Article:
Expanding a schema involves observing what the child is doing and then modeling or providing supports (props, scripts, etc.) that add to the schema and make it more meaningful, lengthier, more engaging, and generally more fun.

Play comes from understanding the various “roles” played by each “actor.” An example is hide-and-seek, in which there are the distinct roles of “hider” and “seeker.” The game cannot commence or be successful unless a child can pick up on and then act out these roles.

In pretend play, think of 3-5 activities that the prop does in real life, then model each action with a clear “role” for the child to partake in, e.g., dogs, cars, and cooking.

Get an adult or other child to model each role, then work with your child until the roles are mastered. Use video modeling to further model ideas, roles, and schemas.

In computer games, know the game well enough that you can help define a clear “role” and structure for your child to ensure success.

In pretend play, think of 3-5 activities that the prop does in real life, then model each action with a clear “role” for the child to partake in, e.g., dogs, cars, and cooking. Get an adult or other child to model each role, then work with your child until the roles are mastered. Use video modeling to further model ideas, roles, and schemas.

Exploring and expanding the possibilities of the interaction or object allows the child to understand the potential for action and fun. Play is the child making these possibilities happen; it starts as exploration but expands into more purposeful action. If the child has limited schemas, start by following her lead, fostering exploration, and modeling play.

Imitation is the backdrop for most schema acquisition. Since children with Fragile X syndrome often have strength in imitation, this provides a natural means for fostering play skills. Incidental learning opportunities, peer play, and a “floortime” approach can all be used as vehicles for play development. Floortime refers to a specific technique to follow children’s lead using their interest areas, to engage and help them master their social, emotional, and cognitive worlds. This usually occurs when engaged in playful interactions on the floor, but goes on to include conversations and interactions in other places.

Therapists should utilize a play-based approach, using the child’s interests, because it capitalizes on the strengths of children with FXS while minimizing the direct instruction/demand that can trigger hyperarousal and anxiety, and thus limit the learning that comes from play.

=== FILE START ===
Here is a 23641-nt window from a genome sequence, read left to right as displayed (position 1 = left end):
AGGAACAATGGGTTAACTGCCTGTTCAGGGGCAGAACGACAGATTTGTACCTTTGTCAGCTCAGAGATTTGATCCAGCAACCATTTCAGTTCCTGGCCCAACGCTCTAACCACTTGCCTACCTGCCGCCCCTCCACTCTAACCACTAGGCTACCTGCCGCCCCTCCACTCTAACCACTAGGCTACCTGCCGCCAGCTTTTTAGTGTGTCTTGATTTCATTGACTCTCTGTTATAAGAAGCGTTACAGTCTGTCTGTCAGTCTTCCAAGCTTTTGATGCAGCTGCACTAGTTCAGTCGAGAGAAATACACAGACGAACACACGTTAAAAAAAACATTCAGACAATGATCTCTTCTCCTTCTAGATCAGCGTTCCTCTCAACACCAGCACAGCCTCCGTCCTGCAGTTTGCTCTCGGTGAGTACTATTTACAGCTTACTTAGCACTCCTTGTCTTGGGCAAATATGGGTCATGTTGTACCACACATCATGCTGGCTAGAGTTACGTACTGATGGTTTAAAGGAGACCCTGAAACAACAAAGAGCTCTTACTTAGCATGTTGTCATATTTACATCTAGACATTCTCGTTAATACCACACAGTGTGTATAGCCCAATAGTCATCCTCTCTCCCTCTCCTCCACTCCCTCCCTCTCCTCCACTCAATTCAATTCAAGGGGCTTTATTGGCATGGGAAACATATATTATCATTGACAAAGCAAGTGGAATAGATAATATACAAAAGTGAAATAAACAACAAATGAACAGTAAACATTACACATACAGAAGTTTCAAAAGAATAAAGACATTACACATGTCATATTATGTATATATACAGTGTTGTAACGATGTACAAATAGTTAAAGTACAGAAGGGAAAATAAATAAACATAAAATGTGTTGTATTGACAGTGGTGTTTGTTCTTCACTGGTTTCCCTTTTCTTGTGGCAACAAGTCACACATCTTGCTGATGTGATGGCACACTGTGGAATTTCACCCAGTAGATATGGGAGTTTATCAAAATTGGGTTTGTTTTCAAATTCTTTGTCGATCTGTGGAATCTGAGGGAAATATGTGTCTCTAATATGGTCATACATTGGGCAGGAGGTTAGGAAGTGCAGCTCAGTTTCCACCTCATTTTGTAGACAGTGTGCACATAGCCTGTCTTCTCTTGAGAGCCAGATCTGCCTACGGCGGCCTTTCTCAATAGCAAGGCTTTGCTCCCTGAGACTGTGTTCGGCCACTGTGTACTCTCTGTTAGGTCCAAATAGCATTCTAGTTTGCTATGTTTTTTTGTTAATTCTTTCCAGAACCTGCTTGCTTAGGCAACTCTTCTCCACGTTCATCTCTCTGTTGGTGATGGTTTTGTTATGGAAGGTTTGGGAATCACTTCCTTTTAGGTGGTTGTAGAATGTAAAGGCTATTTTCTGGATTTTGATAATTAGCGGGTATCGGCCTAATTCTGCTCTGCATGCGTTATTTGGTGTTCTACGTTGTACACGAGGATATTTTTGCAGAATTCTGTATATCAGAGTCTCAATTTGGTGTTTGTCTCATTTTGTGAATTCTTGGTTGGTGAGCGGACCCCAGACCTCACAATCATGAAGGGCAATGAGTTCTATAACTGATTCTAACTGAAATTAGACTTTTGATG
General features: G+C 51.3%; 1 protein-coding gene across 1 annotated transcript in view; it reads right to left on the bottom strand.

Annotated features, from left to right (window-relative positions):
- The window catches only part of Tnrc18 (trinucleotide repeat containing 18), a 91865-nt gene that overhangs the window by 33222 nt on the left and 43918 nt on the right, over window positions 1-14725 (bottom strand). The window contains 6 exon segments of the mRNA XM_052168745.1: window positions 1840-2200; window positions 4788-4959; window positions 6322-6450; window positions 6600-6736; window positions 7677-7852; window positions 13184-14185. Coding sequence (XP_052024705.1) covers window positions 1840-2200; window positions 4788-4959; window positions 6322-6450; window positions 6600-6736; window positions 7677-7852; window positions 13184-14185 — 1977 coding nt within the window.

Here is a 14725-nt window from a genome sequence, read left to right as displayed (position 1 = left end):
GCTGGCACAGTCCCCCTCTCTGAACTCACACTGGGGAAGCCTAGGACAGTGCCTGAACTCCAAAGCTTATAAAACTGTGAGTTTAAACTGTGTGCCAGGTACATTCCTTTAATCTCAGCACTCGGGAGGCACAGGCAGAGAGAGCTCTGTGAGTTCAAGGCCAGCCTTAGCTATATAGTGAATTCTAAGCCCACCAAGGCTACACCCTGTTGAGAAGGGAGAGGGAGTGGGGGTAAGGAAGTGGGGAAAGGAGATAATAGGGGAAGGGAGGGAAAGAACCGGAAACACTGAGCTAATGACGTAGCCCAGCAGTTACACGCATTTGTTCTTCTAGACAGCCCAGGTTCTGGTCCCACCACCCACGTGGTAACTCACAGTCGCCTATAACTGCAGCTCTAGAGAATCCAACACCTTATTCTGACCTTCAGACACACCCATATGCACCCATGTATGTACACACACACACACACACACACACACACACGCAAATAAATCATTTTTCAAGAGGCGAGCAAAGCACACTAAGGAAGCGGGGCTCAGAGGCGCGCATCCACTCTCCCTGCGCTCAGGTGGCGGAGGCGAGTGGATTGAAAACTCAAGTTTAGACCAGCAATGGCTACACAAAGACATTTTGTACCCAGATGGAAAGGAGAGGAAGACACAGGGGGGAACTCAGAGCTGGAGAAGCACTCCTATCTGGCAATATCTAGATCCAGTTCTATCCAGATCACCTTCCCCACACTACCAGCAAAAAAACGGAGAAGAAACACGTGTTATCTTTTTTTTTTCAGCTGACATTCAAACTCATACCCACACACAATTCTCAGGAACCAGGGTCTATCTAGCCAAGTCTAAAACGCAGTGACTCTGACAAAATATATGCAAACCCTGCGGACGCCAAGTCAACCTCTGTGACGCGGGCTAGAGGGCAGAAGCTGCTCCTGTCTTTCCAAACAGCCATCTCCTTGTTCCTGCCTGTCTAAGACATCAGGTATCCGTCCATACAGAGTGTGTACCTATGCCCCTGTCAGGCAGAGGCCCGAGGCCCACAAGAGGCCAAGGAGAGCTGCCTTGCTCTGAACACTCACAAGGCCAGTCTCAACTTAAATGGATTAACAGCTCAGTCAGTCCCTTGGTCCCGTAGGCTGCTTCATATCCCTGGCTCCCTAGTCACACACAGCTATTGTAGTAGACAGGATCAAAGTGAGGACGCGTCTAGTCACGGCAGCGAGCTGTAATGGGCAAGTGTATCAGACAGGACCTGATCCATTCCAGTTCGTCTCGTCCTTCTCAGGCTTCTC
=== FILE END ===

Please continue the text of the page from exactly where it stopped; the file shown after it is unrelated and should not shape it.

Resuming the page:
Remember to manage excitement and hyperarousal as you play. Establish a shared effect and connection with the child and use this connection to settle her down before letting the play come to an end.

Play Resources Online
Tracy Stackhouse

Tracy Murnan Stackhouse, MA, OTR
Tracy Murnan Stackhouse is the co-founder of Developmental FX in Denver. She is a leading pediatric occupational therapist involved in clinical treatment, research, mentoring, and training regarding OT intervention for persons with neurodevelopmental disorders, especially Fragile X syndrome and autism. Tracy teaches nationally and internationally on sensory integration, autism, and Fragile X. Tracy is a member of the National Fragile X Foundation Clinical Research Consortium (FXCRC), the FXCRC Advisory Council, and the Scientific & Clinical Advisory Committee.

Tracy Stackhouse

Sarah K. Scharfenaker, MA, CCC-SLP
Sarah K. Scharfenaker, fondly known as “Mouse,” is the now-retired co-founder of Developmental FX. She has worked in the fields of Fragile X syndrome and neurodevelopmental disorders for more than 25 years. She provided speech pathology services to the Denver Fragile X Treatment and Research Center at The Children’s Hospital in Denver, and accompanied Dr. Randi Hagerman to the UC Davis MIND Institute to initiate its program. She has a master’s in speech pathology from the University of Montana.